The Bloc Quebecois, I could only vote for if I were still living in Montreal. However, I understand them too. The party should be Bienfaiteur du Québec (Benefactor of Quebec). The Bloc exists soley to make sure that Quebec gets more than its fair share of government money, special attention where required and really special attention for the handful of ultra-powerful Quebec based super-corporations. I don’t believe they would ever really want to separate from Canada and lose those benefits. So I understand the Bloc and won’t/can’t (anymore) vote for them.

The Green party is also easy to understand. They simply want the government and the people of Canada to focus on not killing the planet. It’s a good goal. Almost 7% of Canadian voters in the last election thought it was more important to express their concern than to vote for one of the general purpose parties. But they are still a long way from a single seat in Parliament and I can’t waste a vote on them.

The CHP and the Marxist-Leninst party have together garnered almost 35,000 votes last year. That’s pretty sad and about 35,000 too many. But to be honest, I’d rather have electors throw away their vote than showing up as voting members of any of the real parties and actually influence policy. The rest of the parties down the list aren’t really serious parties, they are just political statements.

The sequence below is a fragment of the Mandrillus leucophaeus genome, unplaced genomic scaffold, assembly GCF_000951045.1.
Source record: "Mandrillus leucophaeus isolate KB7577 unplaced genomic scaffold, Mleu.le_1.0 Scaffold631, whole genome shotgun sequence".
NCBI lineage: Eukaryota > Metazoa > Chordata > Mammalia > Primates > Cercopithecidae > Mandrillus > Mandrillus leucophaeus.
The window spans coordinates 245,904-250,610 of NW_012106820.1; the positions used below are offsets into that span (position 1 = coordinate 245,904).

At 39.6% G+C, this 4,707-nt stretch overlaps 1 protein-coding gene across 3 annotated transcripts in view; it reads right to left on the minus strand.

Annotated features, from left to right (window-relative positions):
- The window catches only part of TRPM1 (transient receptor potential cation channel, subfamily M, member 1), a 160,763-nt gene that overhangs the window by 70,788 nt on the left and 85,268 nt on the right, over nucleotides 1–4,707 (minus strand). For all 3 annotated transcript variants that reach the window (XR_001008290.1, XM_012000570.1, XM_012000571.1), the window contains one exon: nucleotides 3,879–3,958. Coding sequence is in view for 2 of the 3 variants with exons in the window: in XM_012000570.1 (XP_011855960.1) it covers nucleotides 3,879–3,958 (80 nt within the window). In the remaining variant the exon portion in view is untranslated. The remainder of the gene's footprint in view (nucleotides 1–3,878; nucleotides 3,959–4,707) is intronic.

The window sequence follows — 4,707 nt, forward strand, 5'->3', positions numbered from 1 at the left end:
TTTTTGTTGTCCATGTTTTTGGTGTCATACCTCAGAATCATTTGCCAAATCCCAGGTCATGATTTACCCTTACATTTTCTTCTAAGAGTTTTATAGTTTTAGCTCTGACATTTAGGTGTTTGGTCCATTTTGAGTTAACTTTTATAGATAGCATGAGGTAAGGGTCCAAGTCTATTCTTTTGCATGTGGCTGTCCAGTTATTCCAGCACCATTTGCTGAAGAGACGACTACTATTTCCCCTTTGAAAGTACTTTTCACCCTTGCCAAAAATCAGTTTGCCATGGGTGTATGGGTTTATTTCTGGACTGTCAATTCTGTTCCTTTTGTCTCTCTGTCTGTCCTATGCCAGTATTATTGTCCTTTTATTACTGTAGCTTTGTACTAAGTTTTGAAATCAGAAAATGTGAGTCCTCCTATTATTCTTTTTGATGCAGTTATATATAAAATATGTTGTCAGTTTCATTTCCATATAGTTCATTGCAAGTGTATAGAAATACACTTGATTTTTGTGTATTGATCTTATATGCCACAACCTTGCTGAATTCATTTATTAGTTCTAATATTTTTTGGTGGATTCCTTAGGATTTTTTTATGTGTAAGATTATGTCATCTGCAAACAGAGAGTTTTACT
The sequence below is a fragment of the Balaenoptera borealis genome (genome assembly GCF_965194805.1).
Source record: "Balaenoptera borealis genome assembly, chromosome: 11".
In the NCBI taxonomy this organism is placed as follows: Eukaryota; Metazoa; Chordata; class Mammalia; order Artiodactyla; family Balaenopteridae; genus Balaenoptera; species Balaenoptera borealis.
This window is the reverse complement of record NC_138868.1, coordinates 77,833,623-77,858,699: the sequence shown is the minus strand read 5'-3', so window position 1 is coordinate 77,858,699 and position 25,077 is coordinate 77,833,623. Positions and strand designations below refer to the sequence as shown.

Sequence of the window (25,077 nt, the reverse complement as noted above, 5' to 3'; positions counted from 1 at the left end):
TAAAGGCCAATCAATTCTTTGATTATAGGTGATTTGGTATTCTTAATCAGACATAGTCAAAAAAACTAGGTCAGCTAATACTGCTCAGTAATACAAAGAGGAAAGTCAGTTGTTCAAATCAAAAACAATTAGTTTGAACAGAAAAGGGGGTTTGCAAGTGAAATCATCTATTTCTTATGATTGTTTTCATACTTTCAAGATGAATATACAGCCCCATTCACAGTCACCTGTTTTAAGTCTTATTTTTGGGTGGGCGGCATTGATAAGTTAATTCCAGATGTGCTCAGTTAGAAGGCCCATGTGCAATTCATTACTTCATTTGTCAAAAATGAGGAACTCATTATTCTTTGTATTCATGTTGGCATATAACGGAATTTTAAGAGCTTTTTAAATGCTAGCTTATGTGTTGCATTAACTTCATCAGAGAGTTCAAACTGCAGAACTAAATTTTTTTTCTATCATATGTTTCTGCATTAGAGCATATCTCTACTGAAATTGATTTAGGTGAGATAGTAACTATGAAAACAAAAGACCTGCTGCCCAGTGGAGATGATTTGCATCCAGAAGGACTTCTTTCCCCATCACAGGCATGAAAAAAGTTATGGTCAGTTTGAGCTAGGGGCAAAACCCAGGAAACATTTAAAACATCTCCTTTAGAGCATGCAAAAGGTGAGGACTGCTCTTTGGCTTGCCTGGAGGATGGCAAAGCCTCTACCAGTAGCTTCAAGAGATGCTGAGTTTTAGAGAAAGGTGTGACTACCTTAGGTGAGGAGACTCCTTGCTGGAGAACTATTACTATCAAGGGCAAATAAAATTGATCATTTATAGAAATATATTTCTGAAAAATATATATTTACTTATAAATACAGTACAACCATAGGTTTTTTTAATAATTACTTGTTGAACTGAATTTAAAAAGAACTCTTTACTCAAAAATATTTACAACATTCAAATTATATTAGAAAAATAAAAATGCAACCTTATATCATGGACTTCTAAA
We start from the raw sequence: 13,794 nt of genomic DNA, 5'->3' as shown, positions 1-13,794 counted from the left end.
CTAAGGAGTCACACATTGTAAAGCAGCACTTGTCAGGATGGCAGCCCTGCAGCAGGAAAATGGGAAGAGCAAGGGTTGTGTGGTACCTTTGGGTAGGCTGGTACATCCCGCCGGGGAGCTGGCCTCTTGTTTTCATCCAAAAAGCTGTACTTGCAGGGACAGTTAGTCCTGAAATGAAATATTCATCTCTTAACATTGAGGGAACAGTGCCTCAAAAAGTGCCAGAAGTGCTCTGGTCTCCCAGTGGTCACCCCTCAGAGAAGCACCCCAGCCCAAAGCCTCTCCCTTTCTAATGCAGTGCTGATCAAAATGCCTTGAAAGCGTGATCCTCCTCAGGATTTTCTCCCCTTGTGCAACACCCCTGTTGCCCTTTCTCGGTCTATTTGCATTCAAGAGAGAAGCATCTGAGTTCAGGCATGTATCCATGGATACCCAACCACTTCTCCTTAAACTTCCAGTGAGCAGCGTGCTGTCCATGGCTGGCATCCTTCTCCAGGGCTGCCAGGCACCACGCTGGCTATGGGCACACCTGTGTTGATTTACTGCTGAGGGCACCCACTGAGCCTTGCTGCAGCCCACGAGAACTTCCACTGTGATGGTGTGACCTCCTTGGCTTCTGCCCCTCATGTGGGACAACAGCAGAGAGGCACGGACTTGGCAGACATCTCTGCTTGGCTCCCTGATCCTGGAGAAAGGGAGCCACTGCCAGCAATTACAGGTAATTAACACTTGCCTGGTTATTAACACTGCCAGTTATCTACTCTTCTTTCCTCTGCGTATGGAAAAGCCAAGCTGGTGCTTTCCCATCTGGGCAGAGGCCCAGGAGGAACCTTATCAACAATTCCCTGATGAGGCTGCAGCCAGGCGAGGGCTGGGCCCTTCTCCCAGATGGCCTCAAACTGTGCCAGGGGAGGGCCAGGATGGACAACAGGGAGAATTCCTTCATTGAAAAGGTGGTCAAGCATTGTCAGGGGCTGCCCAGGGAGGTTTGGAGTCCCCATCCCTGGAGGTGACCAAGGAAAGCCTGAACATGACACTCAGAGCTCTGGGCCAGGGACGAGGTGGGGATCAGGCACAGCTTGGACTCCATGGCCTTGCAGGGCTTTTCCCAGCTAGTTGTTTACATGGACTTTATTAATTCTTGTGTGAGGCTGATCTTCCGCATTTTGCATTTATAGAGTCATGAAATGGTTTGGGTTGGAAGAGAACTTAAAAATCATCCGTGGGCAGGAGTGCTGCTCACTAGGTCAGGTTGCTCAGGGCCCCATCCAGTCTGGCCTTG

Then we have the Liberals and the Conservatives. First of all, IMHO, Canadian politics is not like the USA. Our Liberals and Conservatives are not like Democrats and Republicans. Our Liberals are the left side of US Democrats and our Conservatives are the right side of US Democrats in policy. No Canadian party is running around banning immigration (except the CHP), suggesting that everyone carry guns, talking about eliminating publically funded healthcare or even hinting that gay rights aren’t the same as everyone else’s. The fact is the differences between our Liberal party and Conservative parties are not that dramatic. Last election (excluding the Bloc vote) 72% of Canadian electors voted either Liberal or Conservative. The definition of a mandate and a majority government I would say. There are differences, they are worth thinking about but perhaps we should also think about a government that can function.